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Sunday, February 13, 2011

Handshake- Basics


Delivering a proper handshake can make or break your first impression on a person. A handshake that's too limp or weak can convey weakness or lack of self-confidence, while one that's too strong or crushing can convey hostility. A well-executed handshake is one that conveys self-confidence, trust, and a genuine interest in the other party.

Do the following:

  • Extend your right hand enthusiastically outward.
  • See that you have a 45% bend at the elbow.
  • Shake with your whole hand, not just your finger tips).
  • Use a medium-firm grip -- not too hard, nor too soft.
  • Keep your fingers together.
  • Cup or round your hand slightly.
  • Hold the grip for one to two seconds.
  • Position your thumb so that it touches the back of the other person’s hand.
  • Make sure your hand is neither on top or on the bottom, rather keep your wrist positioned vertical to the floor.
  • Make eye contact.
  • Smile!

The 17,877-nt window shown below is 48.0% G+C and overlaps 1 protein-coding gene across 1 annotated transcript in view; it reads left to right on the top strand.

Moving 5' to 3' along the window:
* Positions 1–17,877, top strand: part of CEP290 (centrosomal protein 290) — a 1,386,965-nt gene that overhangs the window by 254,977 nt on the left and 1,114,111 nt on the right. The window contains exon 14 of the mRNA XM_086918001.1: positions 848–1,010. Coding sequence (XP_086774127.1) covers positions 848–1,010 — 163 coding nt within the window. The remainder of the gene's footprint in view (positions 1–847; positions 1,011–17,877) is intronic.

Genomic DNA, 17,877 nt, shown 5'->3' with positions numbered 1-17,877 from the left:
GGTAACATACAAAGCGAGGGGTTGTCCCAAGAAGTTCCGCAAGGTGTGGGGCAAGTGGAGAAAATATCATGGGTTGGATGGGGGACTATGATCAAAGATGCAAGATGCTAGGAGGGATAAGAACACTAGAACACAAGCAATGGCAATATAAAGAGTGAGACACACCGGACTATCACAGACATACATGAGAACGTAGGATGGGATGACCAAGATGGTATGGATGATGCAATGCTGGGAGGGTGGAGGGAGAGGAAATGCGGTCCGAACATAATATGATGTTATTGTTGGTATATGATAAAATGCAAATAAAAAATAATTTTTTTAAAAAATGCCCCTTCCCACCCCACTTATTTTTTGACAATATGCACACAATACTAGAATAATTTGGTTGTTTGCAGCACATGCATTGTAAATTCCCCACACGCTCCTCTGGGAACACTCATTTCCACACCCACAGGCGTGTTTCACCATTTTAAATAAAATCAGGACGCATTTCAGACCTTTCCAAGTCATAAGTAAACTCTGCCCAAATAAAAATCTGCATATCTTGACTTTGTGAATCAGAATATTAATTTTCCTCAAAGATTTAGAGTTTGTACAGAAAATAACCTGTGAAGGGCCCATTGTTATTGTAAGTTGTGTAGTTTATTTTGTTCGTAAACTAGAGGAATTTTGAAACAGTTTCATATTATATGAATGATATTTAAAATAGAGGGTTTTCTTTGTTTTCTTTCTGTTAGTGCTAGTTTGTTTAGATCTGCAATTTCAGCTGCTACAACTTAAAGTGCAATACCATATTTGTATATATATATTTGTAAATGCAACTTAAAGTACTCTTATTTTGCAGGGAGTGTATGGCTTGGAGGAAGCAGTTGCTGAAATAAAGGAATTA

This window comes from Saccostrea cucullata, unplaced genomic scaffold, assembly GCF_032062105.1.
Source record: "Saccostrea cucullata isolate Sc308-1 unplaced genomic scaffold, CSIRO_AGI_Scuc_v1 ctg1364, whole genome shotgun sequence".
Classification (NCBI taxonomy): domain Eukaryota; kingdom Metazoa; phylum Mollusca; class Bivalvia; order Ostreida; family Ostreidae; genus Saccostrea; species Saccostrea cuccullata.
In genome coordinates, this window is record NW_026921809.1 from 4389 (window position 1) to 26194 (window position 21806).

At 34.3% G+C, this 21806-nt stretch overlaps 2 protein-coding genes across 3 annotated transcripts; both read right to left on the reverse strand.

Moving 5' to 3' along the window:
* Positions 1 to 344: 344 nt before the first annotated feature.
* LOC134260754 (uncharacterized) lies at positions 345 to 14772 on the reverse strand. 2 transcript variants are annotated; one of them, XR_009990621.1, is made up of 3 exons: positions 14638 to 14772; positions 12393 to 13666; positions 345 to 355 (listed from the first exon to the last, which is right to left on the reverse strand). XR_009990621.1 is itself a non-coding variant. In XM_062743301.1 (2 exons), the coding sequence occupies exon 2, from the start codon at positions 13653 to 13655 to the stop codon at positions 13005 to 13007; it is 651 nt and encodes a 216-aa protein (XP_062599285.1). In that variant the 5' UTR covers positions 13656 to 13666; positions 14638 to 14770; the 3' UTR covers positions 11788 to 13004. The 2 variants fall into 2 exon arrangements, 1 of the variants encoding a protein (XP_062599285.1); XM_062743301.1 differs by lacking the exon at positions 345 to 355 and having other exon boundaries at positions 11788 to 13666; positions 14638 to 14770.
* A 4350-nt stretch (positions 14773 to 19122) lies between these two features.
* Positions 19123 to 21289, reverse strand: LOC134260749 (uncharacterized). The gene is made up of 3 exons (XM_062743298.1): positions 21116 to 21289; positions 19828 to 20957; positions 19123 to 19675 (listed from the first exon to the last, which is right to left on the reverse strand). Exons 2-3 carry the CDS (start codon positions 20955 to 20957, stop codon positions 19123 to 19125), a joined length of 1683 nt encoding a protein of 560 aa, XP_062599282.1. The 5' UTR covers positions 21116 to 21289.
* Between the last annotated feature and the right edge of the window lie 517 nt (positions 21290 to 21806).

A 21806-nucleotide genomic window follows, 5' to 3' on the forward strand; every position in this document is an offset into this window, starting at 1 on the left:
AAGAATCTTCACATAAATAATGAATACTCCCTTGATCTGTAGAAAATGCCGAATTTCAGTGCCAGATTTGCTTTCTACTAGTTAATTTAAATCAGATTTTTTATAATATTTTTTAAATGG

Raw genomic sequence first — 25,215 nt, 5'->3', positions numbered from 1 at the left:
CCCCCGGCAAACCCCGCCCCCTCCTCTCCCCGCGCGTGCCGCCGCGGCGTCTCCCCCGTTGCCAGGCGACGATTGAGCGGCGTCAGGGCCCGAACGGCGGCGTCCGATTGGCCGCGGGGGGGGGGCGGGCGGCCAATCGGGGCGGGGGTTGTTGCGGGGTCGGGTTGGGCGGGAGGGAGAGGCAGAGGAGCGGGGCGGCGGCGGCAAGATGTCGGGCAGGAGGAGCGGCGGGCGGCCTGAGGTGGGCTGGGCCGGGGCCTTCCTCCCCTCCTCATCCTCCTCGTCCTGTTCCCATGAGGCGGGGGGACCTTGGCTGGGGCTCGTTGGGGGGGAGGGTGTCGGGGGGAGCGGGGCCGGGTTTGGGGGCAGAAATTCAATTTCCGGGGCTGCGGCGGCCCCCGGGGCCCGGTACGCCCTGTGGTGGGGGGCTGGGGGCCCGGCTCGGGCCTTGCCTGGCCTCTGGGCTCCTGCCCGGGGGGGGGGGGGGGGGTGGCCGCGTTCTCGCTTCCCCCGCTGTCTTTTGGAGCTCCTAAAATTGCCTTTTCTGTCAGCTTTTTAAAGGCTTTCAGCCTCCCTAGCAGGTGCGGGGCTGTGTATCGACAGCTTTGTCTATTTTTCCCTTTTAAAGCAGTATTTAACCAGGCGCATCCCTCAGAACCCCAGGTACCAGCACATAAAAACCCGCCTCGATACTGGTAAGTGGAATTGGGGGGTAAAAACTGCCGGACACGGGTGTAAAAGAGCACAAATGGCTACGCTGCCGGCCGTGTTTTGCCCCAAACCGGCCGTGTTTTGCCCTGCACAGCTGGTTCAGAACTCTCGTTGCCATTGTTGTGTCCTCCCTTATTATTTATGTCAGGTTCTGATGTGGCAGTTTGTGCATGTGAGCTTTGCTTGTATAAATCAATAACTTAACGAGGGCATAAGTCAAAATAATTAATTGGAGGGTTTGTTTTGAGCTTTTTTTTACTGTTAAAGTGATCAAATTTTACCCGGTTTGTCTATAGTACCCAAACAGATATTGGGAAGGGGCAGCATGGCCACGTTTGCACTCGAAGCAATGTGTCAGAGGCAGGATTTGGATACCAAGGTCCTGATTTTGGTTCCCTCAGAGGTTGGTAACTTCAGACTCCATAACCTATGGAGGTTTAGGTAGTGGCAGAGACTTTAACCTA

Getting on the web
  • One test for a good handshake is to see if you can “get on the Web.”
  • A great handshake happens when your web, or the loose, fleshy skin located between your index finger and thumb, connects with theirs.
How to give a hand hug
A hand hug is a modified handshake that uses both hands. To give a hand hug:
  • Engage in a normal handshake.
  • With your right hand in a proper grip, firmly cup the back of the other person’s hand with your left hand. It’s almost as if you are using both of your hands to create a “hand-sandwich.”
  • People giving a hand hug are often perceived as being caring and compassionate. The hand hug can be used to comfort an individual or it can be used when delivering hard to hear news. Similarly it can be used as a sincere gesture when delivering praise or when expressing gratitude. 
Take the handshake challenge. Select five individuals who you know will provide you with honest feedback.
Shake hands with them and ask them, “If you could change one thing about my handshake, what would it be.” Make these changes and receive additional feedback.

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